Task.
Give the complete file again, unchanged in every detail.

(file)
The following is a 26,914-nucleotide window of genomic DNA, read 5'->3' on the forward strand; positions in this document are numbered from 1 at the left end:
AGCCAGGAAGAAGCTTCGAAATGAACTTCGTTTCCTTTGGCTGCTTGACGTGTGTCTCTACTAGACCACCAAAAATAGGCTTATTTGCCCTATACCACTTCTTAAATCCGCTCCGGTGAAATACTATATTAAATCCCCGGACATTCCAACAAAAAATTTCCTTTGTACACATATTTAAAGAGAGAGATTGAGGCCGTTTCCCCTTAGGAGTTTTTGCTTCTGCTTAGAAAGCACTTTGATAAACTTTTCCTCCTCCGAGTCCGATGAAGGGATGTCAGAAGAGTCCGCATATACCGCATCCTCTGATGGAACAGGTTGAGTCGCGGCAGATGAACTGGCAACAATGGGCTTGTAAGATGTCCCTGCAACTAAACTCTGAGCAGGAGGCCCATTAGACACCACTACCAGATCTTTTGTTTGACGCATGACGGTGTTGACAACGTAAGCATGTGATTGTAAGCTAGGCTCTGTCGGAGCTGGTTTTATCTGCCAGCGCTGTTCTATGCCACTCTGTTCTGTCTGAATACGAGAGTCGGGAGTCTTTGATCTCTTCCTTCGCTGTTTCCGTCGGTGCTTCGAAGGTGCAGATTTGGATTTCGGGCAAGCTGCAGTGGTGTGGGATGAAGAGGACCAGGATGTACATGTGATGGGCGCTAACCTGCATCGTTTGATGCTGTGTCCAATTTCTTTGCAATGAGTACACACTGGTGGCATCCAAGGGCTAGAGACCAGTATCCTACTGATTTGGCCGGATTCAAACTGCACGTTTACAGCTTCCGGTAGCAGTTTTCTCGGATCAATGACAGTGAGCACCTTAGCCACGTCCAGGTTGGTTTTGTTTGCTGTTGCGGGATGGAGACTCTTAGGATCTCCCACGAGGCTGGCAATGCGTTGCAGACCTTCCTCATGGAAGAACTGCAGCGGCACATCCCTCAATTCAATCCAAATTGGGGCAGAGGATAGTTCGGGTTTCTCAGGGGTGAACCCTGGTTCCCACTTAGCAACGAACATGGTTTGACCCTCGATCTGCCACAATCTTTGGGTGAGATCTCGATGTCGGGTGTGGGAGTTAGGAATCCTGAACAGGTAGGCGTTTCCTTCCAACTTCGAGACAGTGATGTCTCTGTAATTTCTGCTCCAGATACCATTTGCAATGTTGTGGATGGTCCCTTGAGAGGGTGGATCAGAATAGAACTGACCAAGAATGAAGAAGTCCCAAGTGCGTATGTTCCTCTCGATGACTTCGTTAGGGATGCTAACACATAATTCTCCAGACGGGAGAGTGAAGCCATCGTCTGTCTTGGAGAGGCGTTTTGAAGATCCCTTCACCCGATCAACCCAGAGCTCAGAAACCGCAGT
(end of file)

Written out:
The following is a 26,914-nucleotide window of genomic DNA, read 5'->3' on the forward strand; positions in this document are numbered from 1 at the left end:
AGCCAGGAAGAAGCTTCGAAATGAACTTCGTTTCCTTTGGCTGCTTGACGTGTGTCTCTACTAGACCACCAAAAATAGGCTTATTTGCCCTATACCACTTCTTAAATCCGCTCCGGTGAAATACTATATTAAATCCCCGGACATTCCAACAAAAAATTTCCTTTGTACACATATTTAAAGAGAGAGATTGAGGCCGTTTCCCCTTAGGAGTTTTTGCTTCTGCTTAGAAAGCACTTTGATAAACTTTTCCTCCTCCGAGTCCGATGAAGGGATGTCAGAAGAGTCCGCATATACCGCATCCTCTGATGGAACAGGTTGAGTCGCGGCAGATGAACTGGCAACAATGGGCTTGTAAGATGTCCCTGCAACTAAACTCTGAGCAGGAGGCCCATTAGACACCACTACCAGATCTTTTGTTTGACGCATGACGGTGTTGACAACGTAAGCATGTGATTGTAAGCTAGGCTCTGTCGGAGCTGGTTTTATCTGCCAGCGCTGTTCTATGCCACTCTGTTCTGTCTGAATACGAGAGTCGGGAGTCTTTGATCTCTTCCTTCGCTGTTTCCGTCGGTGCTTCGAAGGTGCAGATTTGGATTTCGGGCAAGCTGCAGTGGTGTGGGATGAAGAGGACCAGGATGTACATGTGATGGGCGCTAACCTGCATCGTTTGATGCTGTGTCCAATTTCTTTGCAATGAGTACACACTGGTGGCATCCAAGGGCTAGAGACCAGTATCCTACTGATTTGGCCGGATTCAAACTGCACGTTTACAGCTTCCGGTAGCAGTTTTCTCGGATCAATGACAGTGAGCACCTTAGCCACGTCCAGGTTGGTTTTGTTTGCTGTTGCGGGATGGAGACTCTTAGGATCTCCCACGAGGCTGGCAATGCGTTGCAGACCTTCCTCATGGAAGAACTGCAGCGGCACATCCCTCAATTCAATCCAAATTGGGGCAGAGGATAGTTCGGGTTTCTCAGGGGTGAACCCTGGTTCCCACTTAGCAACGAACATGGTTTGACCCTCGATCTGCCACAATCTTTGGGTGAGATCTCGATGTCGGGTGTGGGAGTTAGGAATCCTGAACAGGTAGGCGTTTCCTTCCAACTTCGAGACAGTGATGTCTCTGTAATTTCTGCTCCAGATACCATTTGCAATGTTGTGGATGGTCCCTTGAGAGGGTGGATCAGAATAGAACTGACCAAGAATGAAGAAGTCCCAAGTGCGTATGTTCCTCTCGATGACTTCGTTAGGGATGCTAACACATAATTCTCCAGACGGGAGAGTGAAGCCATCGTCTGTCTTGGAGAGGCGTTTTGAAGATCCCTTCACCCGATCAACCCAGAGCTCAGAAACCGCAGT